Pundits often discuss unemployment data as a measure of economic growth. But the Social Capital Project, an effort of Congress’ Joint Economic Committee, is looking at those numbers more deeply to gain deeper insight into the social lives of Americans.

Who are the prime-age men who are neither working nor looking for work? Tim Carney of the Washington Examiner explains further the affliction of these “idle” men:

What sort of men are neither working nor seeking work? The study divvied them up into five categories: The retired, the homemakers, and the students are three categories. The two largest groups, however, are the disabled, and finally a group that is none of the above — not in school, not retired, not charged with raising kids, and not disabled. The study just calls them “other.”

The “other” and the disabled add up to about 70 percent of all the “inactive” Americans. That’s about 8 percent of the country, or about 1 in 12. These folks aren’t doing well, by all sorts of measures that you may not have guessed.

One-third of the disabled inactive men never graduated high school, for instance, compared to 11 percent of employed people. Drug use is much higher among the inactive. So is poverty.

Here’s a less obvious and more important set of numbers: The inactive are twice as likely as the employed to say they don’t get invited to events with others. They are less likely to say they have friends they could call on to help them move.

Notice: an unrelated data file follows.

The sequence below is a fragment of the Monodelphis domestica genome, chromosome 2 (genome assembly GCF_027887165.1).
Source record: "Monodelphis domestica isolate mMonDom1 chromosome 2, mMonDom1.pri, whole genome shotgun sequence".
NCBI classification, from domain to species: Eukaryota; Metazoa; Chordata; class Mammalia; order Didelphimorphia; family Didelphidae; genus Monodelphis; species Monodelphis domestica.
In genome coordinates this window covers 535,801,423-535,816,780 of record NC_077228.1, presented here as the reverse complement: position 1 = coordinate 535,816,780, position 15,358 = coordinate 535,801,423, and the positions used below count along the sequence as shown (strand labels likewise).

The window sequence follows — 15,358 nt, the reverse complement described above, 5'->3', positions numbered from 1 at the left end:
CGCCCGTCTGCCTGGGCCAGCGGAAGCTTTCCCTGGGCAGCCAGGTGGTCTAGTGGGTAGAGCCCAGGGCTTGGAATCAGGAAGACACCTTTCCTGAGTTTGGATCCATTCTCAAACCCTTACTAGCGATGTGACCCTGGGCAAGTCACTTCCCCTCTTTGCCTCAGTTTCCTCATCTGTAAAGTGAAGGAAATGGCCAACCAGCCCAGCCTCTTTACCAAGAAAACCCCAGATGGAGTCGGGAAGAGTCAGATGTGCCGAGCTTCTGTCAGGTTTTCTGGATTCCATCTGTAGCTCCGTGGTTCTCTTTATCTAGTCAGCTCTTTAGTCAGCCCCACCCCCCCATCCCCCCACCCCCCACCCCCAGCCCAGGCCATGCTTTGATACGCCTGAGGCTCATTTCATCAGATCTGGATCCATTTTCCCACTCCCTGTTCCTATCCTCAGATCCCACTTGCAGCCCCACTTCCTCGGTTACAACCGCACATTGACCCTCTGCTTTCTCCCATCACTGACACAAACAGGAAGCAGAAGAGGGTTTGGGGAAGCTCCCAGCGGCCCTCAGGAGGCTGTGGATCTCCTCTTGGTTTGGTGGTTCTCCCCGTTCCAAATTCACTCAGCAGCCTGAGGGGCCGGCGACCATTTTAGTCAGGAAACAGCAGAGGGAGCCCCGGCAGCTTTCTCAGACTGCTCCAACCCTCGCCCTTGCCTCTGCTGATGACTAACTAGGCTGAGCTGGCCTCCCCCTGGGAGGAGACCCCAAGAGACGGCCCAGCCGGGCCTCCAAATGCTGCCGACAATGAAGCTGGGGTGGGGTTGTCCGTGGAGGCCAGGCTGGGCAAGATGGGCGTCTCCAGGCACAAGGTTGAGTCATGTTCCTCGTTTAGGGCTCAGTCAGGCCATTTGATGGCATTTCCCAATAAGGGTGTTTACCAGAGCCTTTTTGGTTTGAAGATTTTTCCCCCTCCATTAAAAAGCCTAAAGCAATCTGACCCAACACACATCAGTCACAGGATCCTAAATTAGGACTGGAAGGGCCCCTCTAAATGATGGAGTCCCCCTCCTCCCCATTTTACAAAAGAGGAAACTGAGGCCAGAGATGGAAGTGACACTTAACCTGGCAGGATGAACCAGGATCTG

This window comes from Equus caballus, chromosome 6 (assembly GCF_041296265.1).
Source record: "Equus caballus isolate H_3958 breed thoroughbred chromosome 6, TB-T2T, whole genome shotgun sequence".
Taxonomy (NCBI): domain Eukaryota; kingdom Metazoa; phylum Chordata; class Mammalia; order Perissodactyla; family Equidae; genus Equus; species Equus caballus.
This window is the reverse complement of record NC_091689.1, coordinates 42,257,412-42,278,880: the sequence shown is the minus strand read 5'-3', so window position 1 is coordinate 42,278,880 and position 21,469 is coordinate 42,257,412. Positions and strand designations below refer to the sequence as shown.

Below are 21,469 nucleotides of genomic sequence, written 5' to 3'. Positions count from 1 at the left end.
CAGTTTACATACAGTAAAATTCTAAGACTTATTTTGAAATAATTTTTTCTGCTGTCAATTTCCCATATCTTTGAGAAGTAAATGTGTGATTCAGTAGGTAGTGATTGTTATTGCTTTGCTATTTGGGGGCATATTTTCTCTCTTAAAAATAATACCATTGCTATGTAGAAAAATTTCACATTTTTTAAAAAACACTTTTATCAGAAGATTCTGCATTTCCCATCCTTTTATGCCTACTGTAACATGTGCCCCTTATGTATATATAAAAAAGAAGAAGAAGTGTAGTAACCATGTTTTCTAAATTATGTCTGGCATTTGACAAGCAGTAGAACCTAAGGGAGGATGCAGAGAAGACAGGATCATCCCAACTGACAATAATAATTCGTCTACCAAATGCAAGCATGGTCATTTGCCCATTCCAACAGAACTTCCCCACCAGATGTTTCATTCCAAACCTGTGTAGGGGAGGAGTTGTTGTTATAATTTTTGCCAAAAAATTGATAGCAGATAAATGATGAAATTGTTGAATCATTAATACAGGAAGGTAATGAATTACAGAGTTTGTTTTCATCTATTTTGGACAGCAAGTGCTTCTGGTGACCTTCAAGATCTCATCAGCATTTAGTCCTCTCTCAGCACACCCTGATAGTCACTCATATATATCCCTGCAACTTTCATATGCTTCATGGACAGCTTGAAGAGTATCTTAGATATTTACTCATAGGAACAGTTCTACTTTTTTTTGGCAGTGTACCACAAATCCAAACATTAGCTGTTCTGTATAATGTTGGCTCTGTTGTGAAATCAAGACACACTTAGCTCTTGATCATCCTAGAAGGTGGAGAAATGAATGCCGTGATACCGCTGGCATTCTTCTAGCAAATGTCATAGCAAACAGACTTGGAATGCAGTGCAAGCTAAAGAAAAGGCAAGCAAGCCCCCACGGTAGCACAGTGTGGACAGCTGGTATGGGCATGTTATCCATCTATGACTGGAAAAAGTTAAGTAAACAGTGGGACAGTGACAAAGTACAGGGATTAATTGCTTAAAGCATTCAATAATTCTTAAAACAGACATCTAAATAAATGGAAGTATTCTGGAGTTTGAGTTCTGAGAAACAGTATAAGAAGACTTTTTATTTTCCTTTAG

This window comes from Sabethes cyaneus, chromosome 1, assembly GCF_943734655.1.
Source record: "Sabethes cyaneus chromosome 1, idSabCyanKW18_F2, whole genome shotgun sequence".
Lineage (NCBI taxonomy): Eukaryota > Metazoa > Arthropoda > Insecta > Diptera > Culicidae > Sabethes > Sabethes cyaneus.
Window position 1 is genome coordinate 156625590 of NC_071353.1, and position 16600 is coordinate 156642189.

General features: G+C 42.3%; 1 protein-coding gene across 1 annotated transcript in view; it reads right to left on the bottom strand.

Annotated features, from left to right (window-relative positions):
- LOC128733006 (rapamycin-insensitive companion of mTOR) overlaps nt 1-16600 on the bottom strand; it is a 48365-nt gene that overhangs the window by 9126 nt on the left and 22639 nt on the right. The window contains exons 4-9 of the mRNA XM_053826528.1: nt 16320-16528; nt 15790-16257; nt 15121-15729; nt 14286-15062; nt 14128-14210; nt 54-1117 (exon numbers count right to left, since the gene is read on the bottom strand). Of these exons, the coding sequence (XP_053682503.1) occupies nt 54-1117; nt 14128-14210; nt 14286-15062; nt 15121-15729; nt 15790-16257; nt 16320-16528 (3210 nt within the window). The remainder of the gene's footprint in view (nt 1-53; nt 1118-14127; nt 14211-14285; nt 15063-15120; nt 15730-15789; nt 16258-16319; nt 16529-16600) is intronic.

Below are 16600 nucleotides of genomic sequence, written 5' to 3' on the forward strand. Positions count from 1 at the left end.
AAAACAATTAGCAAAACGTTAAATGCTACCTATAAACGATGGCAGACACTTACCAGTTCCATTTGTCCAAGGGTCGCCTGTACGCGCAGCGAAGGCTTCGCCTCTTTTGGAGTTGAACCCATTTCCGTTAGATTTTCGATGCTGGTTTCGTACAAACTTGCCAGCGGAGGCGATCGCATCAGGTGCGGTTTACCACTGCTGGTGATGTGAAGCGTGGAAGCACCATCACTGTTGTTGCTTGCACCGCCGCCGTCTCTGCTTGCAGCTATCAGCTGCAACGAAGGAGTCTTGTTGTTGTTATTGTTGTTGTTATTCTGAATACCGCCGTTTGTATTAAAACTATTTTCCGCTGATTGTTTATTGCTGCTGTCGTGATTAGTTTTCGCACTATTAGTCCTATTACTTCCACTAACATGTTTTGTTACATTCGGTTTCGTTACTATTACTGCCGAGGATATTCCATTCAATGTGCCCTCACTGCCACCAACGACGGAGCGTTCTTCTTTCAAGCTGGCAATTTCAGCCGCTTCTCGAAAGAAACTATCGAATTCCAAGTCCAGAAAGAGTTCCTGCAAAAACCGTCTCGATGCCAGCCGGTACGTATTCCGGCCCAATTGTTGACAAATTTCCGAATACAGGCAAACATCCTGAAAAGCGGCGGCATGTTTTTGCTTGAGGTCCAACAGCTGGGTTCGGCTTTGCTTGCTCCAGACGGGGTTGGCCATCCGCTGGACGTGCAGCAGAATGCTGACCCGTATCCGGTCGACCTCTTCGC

The inactive are far more likely to be divorced than are the employed. Specifically, the divorce rate among disabled men is 38 percent, and among the “others” is 31 percent, compared to 22 percent among the employed. …

Idleness can be understood not just as a vice, but as an affliction.

The men out of the labor force are disproportionately unmarried. They’re alienated from civil society, as the new data reaffirms. Their absence from the workforce is one more instance of that alienation. It’s another way in which these men are left standing alone, without the human connections we all need.

Without work, without a wife, without kids, these men lack purpose. They can easily see themselves as useless.

Read more at the Washington Examiner.

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